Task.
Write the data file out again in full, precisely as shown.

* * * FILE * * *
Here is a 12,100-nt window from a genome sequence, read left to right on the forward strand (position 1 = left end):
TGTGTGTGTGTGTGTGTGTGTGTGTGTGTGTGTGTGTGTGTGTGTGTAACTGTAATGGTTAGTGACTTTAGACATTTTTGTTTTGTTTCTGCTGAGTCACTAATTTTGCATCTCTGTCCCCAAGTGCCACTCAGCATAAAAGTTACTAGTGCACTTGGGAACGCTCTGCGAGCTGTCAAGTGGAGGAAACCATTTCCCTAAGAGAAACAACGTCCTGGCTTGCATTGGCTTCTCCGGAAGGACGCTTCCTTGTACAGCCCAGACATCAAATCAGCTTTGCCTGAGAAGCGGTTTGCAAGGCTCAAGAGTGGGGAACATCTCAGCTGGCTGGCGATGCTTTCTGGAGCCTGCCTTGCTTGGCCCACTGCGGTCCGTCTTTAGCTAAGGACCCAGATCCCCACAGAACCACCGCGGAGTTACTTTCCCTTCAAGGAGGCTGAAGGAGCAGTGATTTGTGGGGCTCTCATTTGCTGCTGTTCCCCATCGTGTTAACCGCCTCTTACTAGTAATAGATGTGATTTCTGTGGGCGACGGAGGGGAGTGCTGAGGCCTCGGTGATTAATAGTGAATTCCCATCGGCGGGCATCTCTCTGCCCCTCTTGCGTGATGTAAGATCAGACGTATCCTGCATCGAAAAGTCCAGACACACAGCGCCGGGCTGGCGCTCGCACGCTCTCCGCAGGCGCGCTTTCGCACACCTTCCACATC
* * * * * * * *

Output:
Here is a 12,100-nt window from a genome sequence, read left to right on the forward strand (position 1 = left end):
TGTGTGTGTGTGTGTGTGTGTGTGTGTGTGTGTGTGTGTGTGTGTGTAACTGTAATGGTTAGTGACTTTAGACATTTTTGTTTTGTTTCTGCTGAGTCACTAATTTTGCATCTCTGTCCCCAAGTGCCACTCAGCATAAAAGTTACTAGTGCACTTGGGAACGCTCTGCGAGCTGTCAAGTGGAGGAAACCATTTCCCTAAGAGAAACAACGTCCTGGCTTGCATTGGCTTCTCCGGAAGGACGCTTCCTTGTACAGCCCAGACATCAAATCAGCTTTGCCTGAGAAGCGGTTTGCAAGGCTCAAGAGTGGGGAACATCTCAGCTGGCTGGCGATGCTTTCTGGAGCCTGCCTTGCTTGGCCCACTGCGGTCCGTCTTTAGCTAAGGACCCAGATCCCCACAGAACCACCGCGGAGTTACTTTCCCTTCAAGGAGGCTGAAGGAGCAGTGATTTGTGGGGCTCTCATTTGCTGCTGTTCCCCATCGTGTTAACCGCCTCTTACTAGTAATAGATGTGATTTCTGTGGGCGACGGAGGGGAGTGCTGAGGCCTCGGTGATTAATAGTGAATTCCCATCGGCGGGCATCTCTCTGCCCCTCTTGCGTGATGTAAGATCAGACGTATCCTGCATCGAAAAGTCCAGACACACAGCGCCGGGCTGGCGCTCGCACGCTCTCCGCAGGCGCGCTTTCGCACACCTTCCACATC